JACKSON COUNTY, MS (WLOX) - How and when should natural gas drilling take place in Mississippi state waters? That was the subject of a public hearing Friday night in Jackson County.
State lawmakers have given the green light to drilling in waters just south of the barrier islands, and in certain areas of the Mississippi Sound. State officials estimated there are 350 billion cubic feet of natural gas in state waters. If all that gas is extracted, it could mean a royalty windfall of up to $523 million, mostly for education in the state.
Not everyone is impressed by those figures. Raleigh Hoke is with the Gulf Restoration Network.
"The bottom line is that these drilling rigs will be seen from pretty much any city or town on the coast on a clear day and definitely from the barrier islands," Hoke said. "And that's going to have an impact on tourists. Tourists want to come for our clean beaches, the casinos and the beautiful natural Mississippi Sound."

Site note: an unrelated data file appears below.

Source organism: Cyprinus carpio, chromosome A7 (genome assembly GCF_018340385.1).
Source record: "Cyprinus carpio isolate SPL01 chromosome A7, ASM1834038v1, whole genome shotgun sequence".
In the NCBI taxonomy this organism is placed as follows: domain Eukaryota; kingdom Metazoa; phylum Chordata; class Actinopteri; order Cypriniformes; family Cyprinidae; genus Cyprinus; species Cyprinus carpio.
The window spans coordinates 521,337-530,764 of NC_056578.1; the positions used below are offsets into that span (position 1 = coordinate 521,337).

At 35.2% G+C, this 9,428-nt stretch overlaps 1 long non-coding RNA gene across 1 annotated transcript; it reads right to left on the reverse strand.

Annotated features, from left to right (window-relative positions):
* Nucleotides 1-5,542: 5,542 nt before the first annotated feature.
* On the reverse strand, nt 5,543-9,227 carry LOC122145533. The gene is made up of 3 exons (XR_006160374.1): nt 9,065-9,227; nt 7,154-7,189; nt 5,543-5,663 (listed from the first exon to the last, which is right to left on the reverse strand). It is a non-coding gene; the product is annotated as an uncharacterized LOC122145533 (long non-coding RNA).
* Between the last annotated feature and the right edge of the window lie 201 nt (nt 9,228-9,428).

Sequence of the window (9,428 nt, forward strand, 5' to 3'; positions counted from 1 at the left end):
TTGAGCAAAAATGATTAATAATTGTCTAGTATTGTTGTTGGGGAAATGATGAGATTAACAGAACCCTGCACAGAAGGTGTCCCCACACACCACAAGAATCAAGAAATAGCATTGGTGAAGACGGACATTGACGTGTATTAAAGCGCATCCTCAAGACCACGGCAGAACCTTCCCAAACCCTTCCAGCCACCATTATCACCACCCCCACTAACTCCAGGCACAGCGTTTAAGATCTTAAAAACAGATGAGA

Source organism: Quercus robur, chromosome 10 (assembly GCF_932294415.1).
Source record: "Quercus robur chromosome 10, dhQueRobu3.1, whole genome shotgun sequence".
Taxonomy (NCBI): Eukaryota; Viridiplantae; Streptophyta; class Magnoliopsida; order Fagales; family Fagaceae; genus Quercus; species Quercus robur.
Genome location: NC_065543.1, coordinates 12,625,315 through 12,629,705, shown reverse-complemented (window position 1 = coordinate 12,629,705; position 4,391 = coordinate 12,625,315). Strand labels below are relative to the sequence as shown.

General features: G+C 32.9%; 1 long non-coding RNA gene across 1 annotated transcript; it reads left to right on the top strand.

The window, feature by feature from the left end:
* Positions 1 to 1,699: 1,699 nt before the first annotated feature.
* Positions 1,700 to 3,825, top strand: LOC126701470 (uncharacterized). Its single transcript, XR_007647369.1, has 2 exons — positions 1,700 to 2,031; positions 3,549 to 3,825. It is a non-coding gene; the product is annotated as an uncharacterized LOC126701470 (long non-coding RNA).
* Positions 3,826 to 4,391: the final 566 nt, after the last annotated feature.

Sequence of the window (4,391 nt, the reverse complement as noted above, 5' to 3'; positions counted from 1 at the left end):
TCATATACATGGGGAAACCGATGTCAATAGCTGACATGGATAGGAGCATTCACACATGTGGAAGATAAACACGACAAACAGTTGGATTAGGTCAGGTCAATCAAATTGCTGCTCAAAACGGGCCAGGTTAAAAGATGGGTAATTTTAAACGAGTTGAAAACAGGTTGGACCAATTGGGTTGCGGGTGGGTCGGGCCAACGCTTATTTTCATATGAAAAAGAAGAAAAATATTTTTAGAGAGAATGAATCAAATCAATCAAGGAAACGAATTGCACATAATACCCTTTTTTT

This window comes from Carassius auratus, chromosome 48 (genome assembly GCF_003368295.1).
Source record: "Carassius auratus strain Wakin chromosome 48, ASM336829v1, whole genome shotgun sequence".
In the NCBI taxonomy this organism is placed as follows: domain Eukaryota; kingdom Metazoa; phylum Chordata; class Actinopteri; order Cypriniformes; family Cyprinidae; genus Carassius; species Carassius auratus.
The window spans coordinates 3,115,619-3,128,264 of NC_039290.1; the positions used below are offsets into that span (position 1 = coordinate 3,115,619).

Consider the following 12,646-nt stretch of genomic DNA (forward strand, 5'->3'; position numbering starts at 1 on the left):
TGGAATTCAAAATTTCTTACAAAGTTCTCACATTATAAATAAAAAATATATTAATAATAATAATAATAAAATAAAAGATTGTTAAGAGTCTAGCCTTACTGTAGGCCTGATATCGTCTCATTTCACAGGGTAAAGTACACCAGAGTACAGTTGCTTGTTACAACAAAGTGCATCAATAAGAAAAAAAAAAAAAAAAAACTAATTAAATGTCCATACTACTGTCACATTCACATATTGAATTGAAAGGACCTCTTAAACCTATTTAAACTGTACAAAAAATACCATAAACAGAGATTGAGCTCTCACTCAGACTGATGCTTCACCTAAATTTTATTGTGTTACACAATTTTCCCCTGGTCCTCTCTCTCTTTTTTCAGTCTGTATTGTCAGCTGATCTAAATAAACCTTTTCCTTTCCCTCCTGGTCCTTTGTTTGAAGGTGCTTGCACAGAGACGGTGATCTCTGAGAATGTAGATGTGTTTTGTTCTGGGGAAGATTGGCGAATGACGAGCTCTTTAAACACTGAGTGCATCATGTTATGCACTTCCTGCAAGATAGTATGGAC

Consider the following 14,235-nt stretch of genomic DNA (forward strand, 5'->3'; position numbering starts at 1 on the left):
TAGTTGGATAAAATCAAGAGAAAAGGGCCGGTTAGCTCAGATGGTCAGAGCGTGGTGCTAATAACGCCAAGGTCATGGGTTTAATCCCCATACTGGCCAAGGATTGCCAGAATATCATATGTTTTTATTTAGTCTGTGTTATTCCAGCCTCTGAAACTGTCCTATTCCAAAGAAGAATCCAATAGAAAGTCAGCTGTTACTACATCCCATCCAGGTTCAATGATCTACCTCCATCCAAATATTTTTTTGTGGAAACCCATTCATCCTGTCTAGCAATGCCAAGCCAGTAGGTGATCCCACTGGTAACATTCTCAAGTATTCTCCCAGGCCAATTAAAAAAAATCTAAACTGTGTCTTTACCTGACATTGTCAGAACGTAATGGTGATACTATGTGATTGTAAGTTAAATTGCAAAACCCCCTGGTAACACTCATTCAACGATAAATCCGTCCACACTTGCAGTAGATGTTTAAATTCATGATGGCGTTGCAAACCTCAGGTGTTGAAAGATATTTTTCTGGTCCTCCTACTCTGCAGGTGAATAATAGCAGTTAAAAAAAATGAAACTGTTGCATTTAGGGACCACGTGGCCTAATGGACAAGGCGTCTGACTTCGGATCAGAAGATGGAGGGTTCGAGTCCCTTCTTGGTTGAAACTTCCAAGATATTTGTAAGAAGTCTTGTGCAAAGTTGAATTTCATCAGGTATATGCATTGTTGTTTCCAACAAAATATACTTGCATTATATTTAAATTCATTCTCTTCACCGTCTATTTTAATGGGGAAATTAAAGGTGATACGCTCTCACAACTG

The public hearing was sponsored by the Mississippi Development Authority. Some who showed up were even more critical, like Maxine Ramsay.
"I feel that the oil companies are running our country into the ground per se, and I just don't like it," Ramsay said.
Under MDA guidelines, drilling rigs like those in Alabama could be placed within a mile of the barrier islands. State officials defend their position. Dan Turner is the communications director for MDA.
"One thing that people really need to understand is that MDA is as concerned about the aesthetics as anyone, because also housed within MDA is the Department of Tourism," Turner said. "We're all about having as many people enjoy the Gulf Coast as possibly can. We're not going to do something jeopardize that."
Officials with MDA say the decision has been made. It's been made by the state legislature to allow for gas drilling in state waters. However, opponents of drilling say they are not about to give up yet.
Capt. Louis Skrmetta runs Ship Island Excursions. "This is not a done deal as far as the tourism industry and concerned citizens that care about these islands," Skrmetta said. "We're not going to sit still for it. We want to see more public input, more transparency. What's happening here? Why are they pushing this? What is the rush?"
Rush or not, unless policy dramatically changes in the near future, rigs like those across the state line could soon be a part of the coastal landscape.